Quick Links - Also see the menu above and more choices on the right side of the blog (too much, but all good stuff)

\/ ...and now BIMbuilder.com Blog Posts... \/

Saturday, March 27, 2010

ArchicadFAIL - Forum post and comparison of Revit to their software.

Awwww...you shouldn't have.... I'd like to thank the every Archicad user for their continued support...of our products.

Because we get the occasional "we're going to buy software from another vendor" threat, I like to stay on top of what the Archicad forums say about their own products and Autodesk products.

Reasons why Archicad can't compete with Autodesk.
1. Worldwide adoption: Archicad is mainly used in Europe. Sure, there are pockets of people in the US, but nothing compared to Revit adoption.
2. Content: I'd like to first say that their GDL scripting language is just about impossible for a non programming person to use. That would explain why manufacturers aren't making content for them, but are focusing on Revit content. It's all about the content. Content with intelligence that can be used in energy calculations.
3. Revit MEP vs Archicad MEP Modeler. Archicad has a plugin to do MEP modeling. That's all it does. Model. It doesn't actually design the system, do any sort of load balancing or calculations. It just one big fancy extruding tool. I wonder what they have to do for energy calculations.
4. Energy Calculations: Archicad does have an energy modeling program. When I took a closer look at it, there's a drop down menu for building type. There are three choices, Heavyweight, Medium and Lightweight. Sounds like the story of the three little pigs. The info for the product is manually entered and doesn't seem nearly as robust as IES, Ecotect and Green Building Studio. I didn't see anything about sun shading.

Here's what Revit users get: Shadows and Reflections, Shading Design, Solar Analysis, Photovoltaic Array Sizing and Load Matching, Lighting Design, Right-to-Light, Acoustic Analysis, Thermal Analysis, Ventilation and Airflow, Energy and Carbon Results, Whole Building Energy Analysis, Carbon Emission Reporting, Water Usage and Costs Evaluation, Photovoltaic Potential, Energy STAR Scoring, Daylighting, Project Locating, Weather Pinpointing, Detailed Weather Analysis, Wind Energy Potential, Natural Ventilation Potential, Analyzing Design Alternatives.

Uh...I don't think there's even a chance they have the tools we have.
5. Contractors. Not one general contractor or subcontractor is using Archicad. In fact, with the new features of Revit MEP, there will be even more subcontractors who can now do their conduit runs, cable trays and use the improvements for panels, ducts and piping. Since the BIM for Contractor movement is what's really driving Revit right now, the manufacturers are more inclined to create more content for Revit and no one else.
6. Speaking of contractors...Navisworks. Archicad has a virtual building explorer. That's all it does. Let's you walk through the building. It doesn't do clash detection or tie in the construction schedule. It's all about the clash detection. I suppose it's because the don't have the amount of Revit family content so why bother with clash detection.
7. You. Yes, you're the reason Archicad can't compete with Revit. In just a few short years, you've outnumbered the number of Archicad users over the past 26 years. That must mean something. With the 2011 releases coming out soon, there will be even more AutoCAD users moving over to Revit. I'd say in about another 2 or 3 years, there should be about 3 million Revit users out there.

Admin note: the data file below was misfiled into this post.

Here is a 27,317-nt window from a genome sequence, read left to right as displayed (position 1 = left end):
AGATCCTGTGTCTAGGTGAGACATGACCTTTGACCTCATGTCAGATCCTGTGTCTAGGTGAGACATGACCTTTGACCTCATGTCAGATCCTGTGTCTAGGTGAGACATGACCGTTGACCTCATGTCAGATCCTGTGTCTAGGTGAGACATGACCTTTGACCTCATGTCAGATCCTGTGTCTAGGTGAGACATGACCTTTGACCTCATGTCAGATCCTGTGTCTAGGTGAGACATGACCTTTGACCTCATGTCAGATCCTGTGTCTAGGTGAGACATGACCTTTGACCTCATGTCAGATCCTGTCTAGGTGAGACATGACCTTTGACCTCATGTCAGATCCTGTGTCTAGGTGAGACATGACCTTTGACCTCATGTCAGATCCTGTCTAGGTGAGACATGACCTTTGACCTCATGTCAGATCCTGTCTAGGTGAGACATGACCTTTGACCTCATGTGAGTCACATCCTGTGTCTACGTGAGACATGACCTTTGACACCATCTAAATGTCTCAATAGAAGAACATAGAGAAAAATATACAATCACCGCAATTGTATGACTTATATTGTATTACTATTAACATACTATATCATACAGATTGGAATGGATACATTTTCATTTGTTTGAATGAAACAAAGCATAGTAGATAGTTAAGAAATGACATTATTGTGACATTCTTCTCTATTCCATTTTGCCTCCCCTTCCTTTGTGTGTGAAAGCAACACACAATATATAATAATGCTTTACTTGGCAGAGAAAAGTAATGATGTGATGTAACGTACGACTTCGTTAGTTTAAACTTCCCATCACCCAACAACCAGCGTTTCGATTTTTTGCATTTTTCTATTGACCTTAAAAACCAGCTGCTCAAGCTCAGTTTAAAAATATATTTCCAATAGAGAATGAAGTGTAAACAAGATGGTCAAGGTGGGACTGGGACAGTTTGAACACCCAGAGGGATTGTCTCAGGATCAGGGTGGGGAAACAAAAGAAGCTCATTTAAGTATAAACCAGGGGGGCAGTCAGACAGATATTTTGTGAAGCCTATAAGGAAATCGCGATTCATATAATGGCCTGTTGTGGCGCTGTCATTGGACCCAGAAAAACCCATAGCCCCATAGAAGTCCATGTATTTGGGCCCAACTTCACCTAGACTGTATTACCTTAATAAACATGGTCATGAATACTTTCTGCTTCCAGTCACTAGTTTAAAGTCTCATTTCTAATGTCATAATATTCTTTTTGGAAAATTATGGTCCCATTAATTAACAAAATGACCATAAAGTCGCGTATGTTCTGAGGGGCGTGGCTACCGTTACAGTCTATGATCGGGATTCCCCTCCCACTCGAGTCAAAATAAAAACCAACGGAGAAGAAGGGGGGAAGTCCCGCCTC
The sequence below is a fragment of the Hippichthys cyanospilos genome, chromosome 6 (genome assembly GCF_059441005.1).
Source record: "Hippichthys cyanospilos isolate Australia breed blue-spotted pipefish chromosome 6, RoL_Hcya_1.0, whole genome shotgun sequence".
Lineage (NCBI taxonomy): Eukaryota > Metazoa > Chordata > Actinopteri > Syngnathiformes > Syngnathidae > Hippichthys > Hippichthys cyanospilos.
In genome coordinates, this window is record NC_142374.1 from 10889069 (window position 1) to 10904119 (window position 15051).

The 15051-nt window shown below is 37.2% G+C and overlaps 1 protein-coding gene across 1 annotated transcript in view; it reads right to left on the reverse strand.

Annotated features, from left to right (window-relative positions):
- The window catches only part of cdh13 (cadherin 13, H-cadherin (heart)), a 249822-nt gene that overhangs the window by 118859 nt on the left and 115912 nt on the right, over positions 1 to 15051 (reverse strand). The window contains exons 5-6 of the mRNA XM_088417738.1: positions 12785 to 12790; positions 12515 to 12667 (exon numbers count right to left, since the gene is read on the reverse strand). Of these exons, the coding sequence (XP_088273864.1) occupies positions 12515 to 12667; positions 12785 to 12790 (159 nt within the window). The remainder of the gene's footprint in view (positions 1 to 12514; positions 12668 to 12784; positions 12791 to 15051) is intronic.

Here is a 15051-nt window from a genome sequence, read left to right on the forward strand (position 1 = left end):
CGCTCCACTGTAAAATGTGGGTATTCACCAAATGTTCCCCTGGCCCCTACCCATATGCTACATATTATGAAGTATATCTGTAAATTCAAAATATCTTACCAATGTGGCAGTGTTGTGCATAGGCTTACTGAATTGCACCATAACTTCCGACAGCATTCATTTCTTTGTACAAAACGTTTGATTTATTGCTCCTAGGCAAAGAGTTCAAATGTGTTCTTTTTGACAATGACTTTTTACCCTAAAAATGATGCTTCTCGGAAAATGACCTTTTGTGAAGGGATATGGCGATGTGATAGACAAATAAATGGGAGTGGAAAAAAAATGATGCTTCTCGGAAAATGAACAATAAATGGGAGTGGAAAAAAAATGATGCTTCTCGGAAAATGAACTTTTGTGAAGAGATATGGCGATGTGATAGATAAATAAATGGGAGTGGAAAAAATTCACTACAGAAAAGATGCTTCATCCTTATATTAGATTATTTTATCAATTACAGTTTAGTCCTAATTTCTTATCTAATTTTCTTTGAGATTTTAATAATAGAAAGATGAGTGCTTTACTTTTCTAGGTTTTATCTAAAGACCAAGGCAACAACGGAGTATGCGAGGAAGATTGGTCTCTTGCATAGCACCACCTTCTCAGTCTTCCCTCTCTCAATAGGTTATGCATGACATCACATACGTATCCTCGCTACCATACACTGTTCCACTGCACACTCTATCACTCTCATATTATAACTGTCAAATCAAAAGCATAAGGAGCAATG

8. Autodesk. I've lost count, but I think they have almost 100 products now. Biggest ones that affect you. Civil 3D, Inventor, and 3ds Max Design. It's all about workflow, process and sharing the data. I don't think anyone can compete with the Autodesk product line.

OK, I'm bored now. I do want to thank the Archicad forum for posting direct links to Autodesk, David Light of HOK and my Revit blog. Thanks guys. We appreciate the extra traffic and having you get more depressed about the new Autodesk product line.

I do love the "almost on the same playing field" comment. It's like the captain of the Titanic saying "it's a beautiful night for a swim."

If anyone else wants to add comments, feel free to post them here. It's time to have some fun and watch them squirm.

blobmeister
New member
New member

Joined: 10 May 2008
Posts: 15
Location: New York

PostPosted: Sat Mar 27, 2010 9:35 am Post subject: Re: Revit 2011 & Autocad 2011 Reply with quote

This release is huge, really huge. I think they have almost bridge the gap with Archicad. Archicad has always been a few release ahead of Revit, but with this release, Revit is almost on the same playing field as Archicad.

http://autodesk-revit.blogspot.com/
http://bimboom.blogspot.com/
http://www.youtube.com/user/AutodeskBuilding
http://docs.google.com/leaf?id=0Bz01oraxIz0ZZDYxMmM3M2MtNjgwZi00NjI3LTkxMzMtZjFmNzE0NjVhOGM4&sort=name&layout=list


ArchiCAD-Talk :: View topic - Revit 2011 & Autocad 2011

7 comments:

Anonymous,  March 30, 2010 at 9:33 AM  

Revit has poor TeamWork capability

Anonymous,  March 30, 2010 at 1:02 PM  

are you an architect? because by the way you talk it seems that you're more interested in MEP than architecture.

I don't know if you heard about IFC... but all BIM software works with this standard file format (including autodesk and graphisoft's) so it's really easy to collaborate with all consultants and their software.

So my question is, do you really know archicad?

I can give you a lot of reasons not to buy Revit:
1) price (compare both)
2) revit still needs autocad LT for documentation (drawings are really bad in revit)... sure you might answer it's BIM! no drawings are required...try that!
3) Contractors don´t use Archicad...are you sure? Ever heard about VICO for archicad?
4) teamwork 2.0 (not worksets)
5) interactive schedules
i could go on

In 1982 autodesk launched autocad... graphisoft launched archicad in 1982 with the same concept it uses today "Virtual Building" aka BIM. So i guess autodesk is 28 years late.
If Graphisoft was american CAD would have ended in the 80's.
Autodesk is hardly famous for being inovative... they just buy every single software better then theirs. No investment on that... i wonder what will happen to Revit if something better comes out... will they drop it like they did with ADT? there goes the stability argument.

That said, Revit has a lot of good stuff, modeling is really easy. But it's still too obvious that it wasn't created for architects. You are right on GDL... but that will end pretty soon.